mutual funds



You might have across the investment terms diversification and asset allocation quite often. These are essential concepts used while constructing a financial plan. However, often investors end up using these investment terms interchangeably. Though both these investment concepts aid in managing portfolio risk, are these two terms related? If yes, how exactly? Let’s explore that in this article.

What is asset allocation?

It is an investment strategy that allows investors to balance risk vs rewards by determining the right percentage of each asset class in a financial portfolio. This determination is basis the investment horizon, financial goals under consideration, and the income flows of the investor.

Traditionally, there are three main asset classes in the investing world – equities, debt, and cash and cash equivalents. One can also add precious metals (such as silver, platinum, gold, etc.) or real estate, and alternatives such as other collectables, coins, and art to this asset class mix.

Note that, the portfolio risk adopted is not done on some random whims, but a consequence of an investor’s wealth status.

So if you are an individual with a low risk appetite, or if you are nearing your retirement, your asset allocation strategy would be different than someone who is in their 20s or 30s or someone who has a high risk profile.

Why must an investor invest in different asset classes?

The basic principle behind investing in different asset classes is that when you invest in an array of asset classes that aren’t highly correlated, an investor can successfully reduce the volatility of an investment portfolio. What’s interesting to note here is that it is compulsory for the asset classes to be negatively corelated.

Note that, histrocially, bonds and equities do not move in same direction and the correlation between both these asset classes are low.


Is your portfolio risk fully accounted for with just mere asset allocation strategy? What if an investor invests all their particular asset class such as debt or equity into a single fund or stock? Imagine Raj has a single stock in their portfolio while Ramesh has 10 stocks in his investment portfolio. So in case of Raj, if the company that he has invested in suffers business loss due to any reason, his investment portfolio could take a huge beating. On the other hand, in Ramesh’s case, if any one of the companies that he has invested in suffers business loss, it would not impact his investment portfolio to a huge extent as he is heavily diversified across various stocks. One stock going bad would only impact 1/10th of this investment portfolio.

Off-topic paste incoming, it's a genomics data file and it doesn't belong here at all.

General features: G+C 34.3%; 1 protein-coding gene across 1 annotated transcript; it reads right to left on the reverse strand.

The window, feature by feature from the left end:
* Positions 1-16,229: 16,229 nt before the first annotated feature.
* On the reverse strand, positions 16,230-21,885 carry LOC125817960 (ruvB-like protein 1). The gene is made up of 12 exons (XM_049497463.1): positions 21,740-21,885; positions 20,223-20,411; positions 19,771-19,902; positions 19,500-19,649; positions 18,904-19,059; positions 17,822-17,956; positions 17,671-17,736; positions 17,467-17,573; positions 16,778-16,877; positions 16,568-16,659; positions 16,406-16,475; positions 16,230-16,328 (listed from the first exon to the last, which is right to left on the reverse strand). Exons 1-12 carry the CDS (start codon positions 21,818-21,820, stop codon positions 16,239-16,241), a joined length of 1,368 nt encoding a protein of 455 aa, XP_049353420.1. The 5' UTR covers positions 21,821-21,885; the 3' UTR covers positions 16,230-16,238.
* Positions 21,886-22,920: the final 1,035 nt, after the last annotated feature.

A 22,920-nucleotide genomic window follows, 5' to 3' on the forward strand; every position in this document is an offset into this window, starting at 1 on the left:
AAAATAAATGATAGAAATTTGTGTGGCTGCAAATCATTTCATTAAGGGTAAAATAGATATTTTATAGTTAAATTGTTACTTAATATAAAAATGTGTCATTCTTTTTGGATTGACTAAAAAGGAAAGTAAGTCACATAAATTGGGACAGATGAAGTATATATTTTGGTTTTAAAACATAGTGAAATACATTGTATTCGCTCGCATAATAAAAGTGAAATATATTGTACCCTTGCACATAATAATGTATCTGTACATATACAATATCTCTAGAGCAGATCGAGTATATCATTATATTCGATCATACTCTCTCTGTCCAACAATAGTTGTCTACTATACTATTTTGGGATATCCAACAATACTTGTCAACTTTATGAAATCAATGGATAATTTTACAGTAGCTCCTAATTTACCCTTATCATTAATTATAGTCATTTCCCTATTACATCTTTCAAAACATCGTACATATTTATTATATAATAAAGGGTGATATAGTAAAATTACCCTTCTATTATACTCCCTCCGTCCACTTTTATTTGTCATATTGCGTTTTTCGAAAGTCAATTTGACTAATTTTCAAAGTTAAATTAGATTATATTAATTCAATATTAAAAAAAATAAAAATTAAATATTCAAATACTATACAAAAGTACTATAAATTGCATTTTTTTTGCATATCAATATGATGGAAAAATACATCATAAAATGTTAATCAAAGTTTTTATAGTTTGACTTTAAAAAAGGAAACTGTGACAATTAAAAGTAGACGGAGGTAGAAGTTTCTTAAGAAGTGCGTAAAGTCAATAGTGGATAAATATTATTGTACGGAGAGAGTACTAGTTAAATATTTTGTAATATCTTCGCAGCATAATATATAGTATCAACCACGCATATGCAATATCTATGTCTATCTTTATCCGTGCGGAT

However, note that though diversifying your portfolio can be quite beneficial to your portfolio, over diversification might turn the tables around and might not be as effective. Experts believe that if an investor diversifies their portfolio beyond 20 or 30 stocks, it would be counter-effective and not make much sense. You can choose to diversify your investments across asset classes (debt, equity, cash and cash equivalents), location (international funds, national funds, regional funds, etc.) and also sector funds. Next time you choose to invest in mutual funds, keep these points in mind. Happy investing!